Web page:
Thursday, July 06, 2006

What does it take?

....not to fall in love, but to get an 1,100 strong business communications group to the minimum 10,000 required members to reach charter status?

That's the challenge facing Communicators in Business at the moment, and a challenge I can affect since I've taken on the role of chairing CiB's membership committee.

Not sure why I did that - a moment of weakness fuelled by wine was enough to flatter me into the post. Anyway, I'm here now, and have gathered an interesting team around me ranging across corporates, agency and freelance members.

The first challenge we face is CiB's image problem. Though there are pockets of leading-edge thought within it, the organisation is still thought of as agency-led and somewhat self-serving in that all those agencies enter and win awards every year for their publications. Clearly, it has been in he agencies' interest to feed and water CiB over the years, and many really good people have taken on roles within CiB's management - most necessary as it's largely a voluntary organisation.

However, that makes it harder to break free of the media and craft focus of the organisation. The result is that it largely recruits and meets the needs of people whose living comes from writing, designing and editing media for internal audiences.

CiB now has a development group in place working on how to attract more senior people and provide an ofering that will make CiB the organisaton to belong to if your prime business stake is in internal communications. The aim is to have a body that still caters for the needs of those on the early rungs of the internal comms ladder, but that also puts all the building blocks in place to support people as they rise through what's becoming a more recognised profession. I see those building blocks as access to best practice and leading edge thought; communities of interest; excellent networking opportunities; recognised professional qualifications and links to he best in academia. Equally we must build links and alliances that bring IC professionals into regular and beneficial contact with peers in related fields such as HR, legal and change as well as the obvious PR/marketing organisations.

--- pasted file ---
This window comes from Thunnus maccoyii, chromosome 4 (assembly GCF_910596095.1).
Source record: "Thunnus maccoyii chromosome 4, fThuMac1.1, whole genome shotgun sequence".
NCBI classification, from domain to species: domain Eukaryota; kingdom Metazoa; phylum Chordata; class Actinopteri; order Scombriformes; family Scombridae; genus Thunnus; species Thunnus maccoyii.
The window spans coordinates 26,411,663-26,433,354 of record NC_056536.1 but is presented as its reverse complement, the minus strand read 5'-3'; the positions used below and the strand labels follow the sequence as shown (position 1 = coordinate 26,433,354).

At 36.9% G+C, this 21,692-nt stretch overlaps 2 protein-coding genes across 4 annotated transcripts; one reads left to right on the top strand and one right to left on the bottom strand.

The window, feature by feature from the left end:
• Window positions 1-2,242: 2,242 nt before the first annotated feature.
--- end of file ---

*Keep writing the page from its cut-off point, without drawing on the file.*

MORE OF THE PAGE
The development group is researching now and will report in the Autumn. In the meantime, my group needs to get the transactional processes right to enable us to reach both into CiB to meet the needs of existing members, and reach out to potential members and those who've never even thought of CiB in the past tohelp get the organisation out of the 'craft' bracket and into space where it's truly representative of hat's happening in IC today.

The only potential problem then is that organisational communication is consolidating, so that there's now less of a distinction between external and internal comms and more of a grouping around issue communication. I think there is, and will remain, a distinct skill set for internal comms and thus there's a distinct and necessary niche for CiB. However, CiB needs to play this one cleverly so as not to exclude those of us wh's skillset and audiences span both internal and external stakeholders.

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